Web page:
Directed by Candida Brady and starring Academy Award winner Jeremy Irons, Trashed depicts a vivid picture of the truth of our current consumption-centered, throwaway culture. Through interviews with scientists, researchers, politicians and local communities, the documentary reveals the appalling consequences the way in which we dispose of garbage has on nature and human society – including groundwater and land pollution, greenhouse gas emission, the health risks to animals and human, and more.
Trashed takes a global perspective on the problem we are now facing. It is not just the garbage tank in your backyard, it is the trash mountain on Lebanon Shore, the waste disposal site in the UK, the incinerator in Iceland, the orphanage in Vietnam … waste is an everywhere in the world, and it is affecting all of us. In our world of fast-moving consumer goods, we are getting used to the same routine: purchase, use, discard and repeat, and only a few of us have seriously thought about what we are actually doing. Just as one interviewee says in the movie notes, “we don’t think about the consequences when we throw the packages and the used products away”.
Perhaps the most astonishing scene in the movie is the trip to the children’s hospital in Vietnam, which is a bloody case of what can happen after intense dioxin exposure. Between 1962 to 1971, the US military sprayed the herbicide “Agent Orange” over almost 12% of the land in Vietnam as part of its herbicidal warfare program, Operation Ranch Hand. to remove the dense jungle foliage that provided cover for Viet Cong troops. However, even after over 40 years, the shadow of Agent Orange still looms over the areas that were sprayed heavily with the herbicide and has caused at least 150,000 birth defects in children.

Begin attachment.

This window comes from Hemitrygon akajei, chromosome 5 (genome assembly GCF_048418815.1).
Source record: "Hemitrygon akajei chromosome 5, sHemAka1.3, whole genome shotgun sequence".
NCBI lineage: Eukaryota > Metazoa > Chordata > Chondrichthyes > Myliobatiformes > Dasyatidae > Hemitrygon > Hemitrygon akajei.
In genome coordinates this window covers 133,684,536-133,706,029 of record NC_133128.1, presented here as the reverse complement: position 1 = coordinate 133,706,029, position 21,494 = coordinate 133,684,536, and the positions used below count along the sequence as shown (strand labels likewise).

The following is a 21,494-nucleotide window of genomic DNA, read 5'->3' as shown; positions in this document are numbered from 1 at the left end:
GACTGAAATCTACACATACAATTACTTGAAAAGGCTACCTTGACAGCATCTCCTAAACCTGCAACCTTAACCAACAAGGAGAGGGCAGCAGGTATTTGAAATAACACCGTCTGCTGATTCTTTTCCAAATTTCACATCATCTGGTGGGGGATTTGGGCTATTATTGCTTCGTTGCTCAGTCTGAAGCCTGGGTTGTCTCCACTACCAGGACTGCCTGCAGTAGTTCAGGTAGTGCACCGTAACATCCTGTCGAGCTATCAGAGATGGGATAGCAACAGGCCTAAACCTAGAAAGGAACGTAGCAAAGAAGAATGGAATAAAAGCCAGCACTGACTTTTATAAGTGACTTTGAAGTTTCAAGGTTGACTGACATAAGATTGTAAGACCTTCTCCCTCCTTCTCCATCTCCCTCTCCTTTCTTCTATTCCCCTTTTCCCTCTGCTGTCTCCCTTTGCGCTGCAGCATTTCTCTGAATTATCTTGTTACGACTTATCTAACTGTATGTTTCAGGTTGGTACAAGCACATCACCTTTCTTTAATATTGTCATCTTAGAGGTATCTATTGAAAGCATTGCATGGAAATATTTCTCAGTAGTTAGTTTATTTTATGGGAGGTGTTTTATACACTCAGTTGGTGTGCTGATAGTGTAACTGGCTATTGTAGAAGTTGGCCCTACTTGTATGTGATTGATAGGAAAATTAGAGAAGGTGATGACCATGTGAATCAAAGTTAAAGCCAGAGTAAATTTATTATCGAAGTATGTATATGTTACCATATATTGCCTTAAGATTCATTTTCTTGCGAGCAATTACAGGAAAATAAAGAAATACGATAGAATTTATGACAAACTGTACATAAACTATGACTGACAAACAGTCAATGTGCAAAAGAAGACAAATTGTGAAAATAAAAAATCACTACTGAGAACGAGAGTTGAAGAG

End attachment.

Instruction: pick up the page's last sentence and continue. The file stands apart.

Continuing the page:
In the movie, Irons walks us through the room that is lined with preserved remains of infants with birth defects. He introduces us to the children in the institution who must be taken care of by professional nursing workers, and to a family with a little girl who was born without arms and legs. According to the experts, it would take about six generations to eliminate the dioxins we are already all carrying in our blood. We are literally ruining our future generation.
But, hope is always there behind the darkness. In the last part of the movie, Irons shows us a group of people who are striving to change the current way of consumption and are committed to creating a zero-waste future: the woman in Ross-on-wye who only produces one carrier bag of waste due to her conscious purchasing decisions; the shopkeeper in London whose store doesn’t use packaging; the recycling program in a British prison that is designed to treat food waste and produce methane, instead. The point is, the movie shows us that,no matter how serious the problem that garbage is creating, we can find solutions to manage it.
I’d definitely recommend watching this movie. It’s a powerful documentary that everyone should see, and is a wake-up call to people who haven’t realized the consequences of simply throwing away waste.
If you’re interested in the global waste problem, check out the Trashed website for more details.
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